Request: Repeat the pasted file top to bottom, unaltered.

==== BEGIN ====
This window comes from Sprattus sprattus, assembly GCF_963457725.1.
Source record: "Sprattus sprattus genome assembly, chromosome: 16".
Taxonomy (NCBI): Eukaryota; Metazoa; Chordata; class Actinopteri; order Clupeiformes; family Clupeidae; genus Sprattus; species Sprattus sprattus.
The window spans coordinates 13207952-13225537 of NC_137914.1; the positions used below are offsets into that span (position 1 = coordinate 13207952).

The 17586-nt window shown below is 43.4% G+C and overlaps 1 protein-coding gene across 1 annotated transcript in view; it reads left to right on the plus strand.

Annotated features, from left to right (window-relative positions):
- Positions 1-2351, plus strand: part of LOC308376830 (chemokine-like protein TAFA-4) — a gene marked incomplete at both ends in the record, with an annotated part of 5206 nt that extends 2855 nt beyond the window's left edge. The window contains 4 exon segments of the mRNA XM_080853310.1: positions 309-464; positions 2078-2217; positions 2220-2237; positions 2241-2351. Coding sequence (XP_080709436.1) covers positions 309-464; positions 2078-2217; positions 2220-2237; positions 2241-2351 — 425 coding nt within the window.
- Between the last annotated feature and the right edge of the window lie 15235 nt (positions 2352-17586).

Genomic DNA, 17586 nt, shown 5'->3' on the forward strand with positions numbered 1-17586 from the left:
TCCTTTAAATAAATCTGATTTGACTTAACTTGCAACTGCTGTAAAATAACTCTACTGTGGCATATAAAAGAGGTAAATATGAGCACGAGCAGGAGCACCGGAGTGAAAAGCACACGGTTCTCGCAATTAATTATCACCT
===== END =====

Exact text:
This window comes from Sprattus sprattus, assembly GCF_963457725.1.
Source record: "Sprattus sprattus genome assembly, chromosome: 16".
Taxonomy (NCBI): Eukaryota; Metazoa; Chordata; class Actinopteri; order Clupeiformes; family Clupeidae; genus Sprattus; species Sprattus sprattus.
The window spans coordinates 13207952-13225537 of NC_137914.1; the positions used below are offsets into that span (position 1 = coordinate 13207952).

The 17586-nt window shown below is 43.4% G+C and overlaps 1 protein-coding gene across 1 annotated transcript in view; it reads left to right on the plus strand.

Annotated features, from left to right (window-relative positions):
- Positions 1-2351, plus strand: part of LOC308376830 (chemokine-like protein TAFA-4) — a gene marked incomplete at both ends in the record, with an annotated part of 5206 nt that extends 2855 nt beyond the window's left edge. The window contains 4 exon segments of the mRNA XM_080853310.1: positions 309-464; positions 2078-2217; positions 2220-2237; positions 2241-2351. Coding sequence (XP_080709436.1) covers positions 309-464; positions 2078-2217; positions 2220-2237; positions 2241-2351 — 425 coding nt within the window.
- Between the last annotated feature and the right edge of the window lie 15235 nt (positions 2352-17586).

Genomic DNA, 17586 nt, shown 5'->3' on the forward strand with positions numbered 1-17586 from the left:
TCCTTTAAATAAATCTGATTTGACTTAACTTGCAACTGCTGTAAAATAACTCTACTGTGGCATATAAAAGAGGTAAATATGAGCACGAGCAGGAGCACCGGAGTGAAAAGCACACGGTTCTCGCAATTAATTATCACCT